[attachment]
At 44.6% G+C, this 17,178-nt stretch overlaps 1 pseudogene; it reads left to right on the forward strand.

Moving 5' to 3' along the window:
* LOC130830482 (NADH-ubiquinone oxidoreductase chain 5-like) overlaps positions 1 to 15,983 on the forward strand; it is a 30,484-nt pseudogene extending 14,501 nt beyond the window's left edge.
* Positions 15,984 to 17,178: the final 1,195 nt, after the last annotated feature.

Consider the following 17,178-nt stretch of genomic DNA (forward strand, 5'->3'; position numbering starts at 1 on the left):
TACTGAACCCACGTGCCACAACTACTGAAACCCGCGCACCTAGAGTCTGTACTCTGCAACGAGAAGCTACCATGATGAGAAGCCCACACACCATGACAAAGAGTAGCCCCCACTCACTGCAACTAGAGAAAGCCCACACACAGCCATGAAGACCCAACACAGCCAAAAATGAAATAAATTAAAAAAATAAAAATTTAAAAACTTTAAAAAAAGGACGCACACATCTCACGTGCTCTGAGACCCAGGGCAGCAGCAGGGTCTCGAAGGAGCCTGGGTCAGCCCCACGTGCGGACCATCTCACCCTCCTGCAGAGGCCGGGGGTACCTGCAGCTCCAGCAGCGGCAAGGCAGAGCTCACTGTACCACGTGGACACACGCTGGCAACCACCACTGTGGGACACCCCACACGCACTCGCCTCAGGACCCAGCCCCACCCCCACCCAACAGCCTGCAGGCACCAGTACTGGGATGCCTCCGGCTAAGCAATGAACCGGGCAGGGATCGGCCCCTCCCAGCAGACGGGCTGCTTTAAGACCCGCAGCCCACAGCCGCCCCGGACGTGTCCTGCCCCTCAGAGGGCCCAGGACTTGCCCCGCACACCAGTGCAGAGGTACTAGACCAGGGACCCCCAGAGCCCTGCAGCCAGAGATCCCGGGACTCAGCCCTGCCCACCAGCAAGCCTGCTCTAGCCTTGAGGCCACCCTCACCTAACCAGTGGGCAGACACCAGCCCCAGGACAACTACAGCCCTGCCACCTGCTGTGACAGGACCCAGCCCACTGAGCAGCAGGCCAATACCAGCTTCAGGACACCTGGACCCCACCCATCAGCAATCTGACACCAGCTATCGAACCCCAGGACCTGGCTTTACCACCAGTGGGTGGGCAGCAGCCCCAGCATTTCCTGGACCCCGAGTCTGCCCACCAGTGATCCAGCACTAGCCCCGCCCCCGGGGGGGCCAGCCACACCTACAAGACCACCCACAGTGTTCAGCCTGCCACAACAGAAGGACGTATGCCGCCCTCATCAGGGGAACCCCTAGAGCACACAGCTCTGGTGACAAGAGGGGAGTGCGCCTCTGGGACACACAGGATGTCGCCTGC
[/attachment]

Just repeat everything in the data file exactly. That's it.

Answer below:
At 44.6% G+C, this 17,178-nt stretch overlaps 1 pseudogene; it reads left to right on the forward strand.

Moving 5' to 3' along the window:
* LOC130830482 (NADH-ubiquinone oxidoreductase chain 5-like) overlaps positions 1 to 15,983 on the forward strand; it is a 30,484-nt pseudogene extending 14,501 nt beyond the window's left edge.
* Positions 15,984 to 17,178: the final 1,195 nt, after the last annotated feature.

Consider the following 17,178-nt stretch of genomic DNA (forward strand, 5'->3'; position numbering starts at 1 on the left):
TACTGAACCCACGTGCCACAACTACTGAAACCCGCGCACCTAGAGTCTGTACTCTGCAACGAGAAGCTACCATGATGAGAAGCCCACACACCATGACAAAGAGTAGCCCCCACTCACTGCAACTAGAGAAAGCCCACACACAGCCATGAAGACCCAACACAGCCAAAAATGAAATAAATTAAAAAAATAAAAATTTAAAAACTTTAAAAAAAGGACGCACACATCTCACGTGCTCTGAGACCCAGGGCAGCAGCAGGGTCTCGAAGGAGCCTGGGTCAGCCCCACGTGCGGACCATCTCACCCTCCTGCAGAGGCCGGGGGTACCTGCAGCTCCAGCAGCGGCAAGGCAGAGCTCACTGTACCACGTGGACACACGCTGGCAACCACCACTGTGGGACACCCCACACGCACTCGCCTCAGGACCCAGCCCCACCCCCACCCAACAGCCTGCAGGCACCAGTACTGGGATGCCTCCGGCTAAGCAATGAACCGGGCAGGGATCGGCCCCTCCCAGCAGACGGGCTGCTTTAAGACCCGCAGCCCACAGCCGCCCCGGACGTGTCCTGCCCCTCAGAGGGCCCAGGACTTGCCCCGCACACCAGTGCAGAGGTACTAGACCAGGGACCCCCAGAGCCCTGCAGCCAGAGATCCCGGGACTCAGCCCTGCCCACCAGCAAGCCTGCTCTAGCCTTGAGGCCACCCTCACCTAACCAGTGGGCAGACACCAGCCCCAGGACAACTACAGCCCTGCCACCTGCTGTGACAGGACCCAGCCCACTGAGCAGCAGGCCAATACCAGCTTCAGGACACCTGGACCCCACCCATCAGCAATCTGACACCAGCTATCGAACCCCAGGACCTGGCTTTACCACCAGTGGGTGGGCAGCAGCCCCAGCATTTCCTGGACCCCGAGTCTGCCCACCAGTGATCCAGCACTAGCCCCGCCCCCGGGGGGGCCAGCCACACCTACAAGACCACCCACAGTGTTCAGCCTGCCACAACAGAAGGACGTATGCCGCCCTCATCAGGGGAACCCCTAGAGCACACAGCTCTGGTGACAAGAGGGGAGTGCGCCTCTGGGACACACAGGATGTCGCCTGC